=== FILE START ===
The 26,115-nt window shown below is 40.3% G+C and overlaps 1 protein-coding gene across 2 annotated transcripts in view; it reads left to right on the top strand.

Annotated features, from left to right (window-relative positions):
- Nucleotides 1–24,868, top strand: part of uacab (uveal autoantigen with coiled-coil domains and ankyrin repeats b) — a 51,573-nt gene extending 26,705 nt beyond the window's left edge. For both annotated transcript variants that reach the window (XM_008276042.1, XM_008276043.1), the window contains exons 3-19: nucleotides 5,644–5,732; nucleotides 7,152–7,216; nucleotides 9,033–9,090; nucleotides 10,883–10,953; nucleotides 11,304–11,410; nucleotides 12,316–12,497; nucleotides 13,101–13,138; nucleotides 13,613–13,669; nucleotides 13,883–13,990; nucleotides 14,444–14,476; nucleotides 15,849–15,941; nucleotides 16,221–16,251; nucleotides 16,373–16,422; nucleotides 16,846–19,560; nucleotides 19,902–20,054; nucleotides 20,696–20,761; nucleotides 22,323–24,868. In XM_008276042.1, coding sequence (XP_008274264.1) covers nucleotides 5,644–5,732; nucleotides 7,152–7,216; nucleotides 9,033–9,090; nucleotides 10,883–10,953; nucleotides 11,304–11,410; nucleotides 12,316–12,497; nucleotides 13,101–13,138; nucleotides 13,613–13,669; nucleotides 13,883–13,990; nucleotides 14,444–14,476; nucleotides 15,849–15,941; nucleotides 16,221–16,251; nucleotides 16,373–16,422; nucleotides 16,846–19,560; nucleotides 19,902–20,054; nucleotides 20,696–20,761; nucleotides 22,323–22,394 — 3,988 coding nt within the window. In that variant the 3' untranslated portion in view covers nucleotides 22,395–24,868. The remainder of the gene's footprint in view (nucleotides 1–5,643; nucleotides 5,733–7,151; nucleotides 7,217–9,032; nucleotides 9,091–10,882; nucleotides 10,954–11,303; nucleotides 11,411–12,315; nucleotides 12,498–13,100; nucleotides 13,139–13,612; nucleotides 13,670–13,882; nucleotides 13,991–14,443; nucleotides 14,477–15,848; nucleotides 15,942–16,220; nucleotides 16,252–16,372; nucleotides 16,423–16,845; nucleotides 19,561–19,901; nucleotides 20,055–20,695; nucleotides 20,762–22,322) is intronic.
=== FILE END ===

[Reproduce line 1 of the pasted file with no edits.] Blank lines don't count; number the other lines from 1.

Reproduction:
The 26,115-nt window shown below is 40.3% G+C and overlaps 1 protein-coding gene across 2 annotated transcripts in view; it reads left to right on the top strand.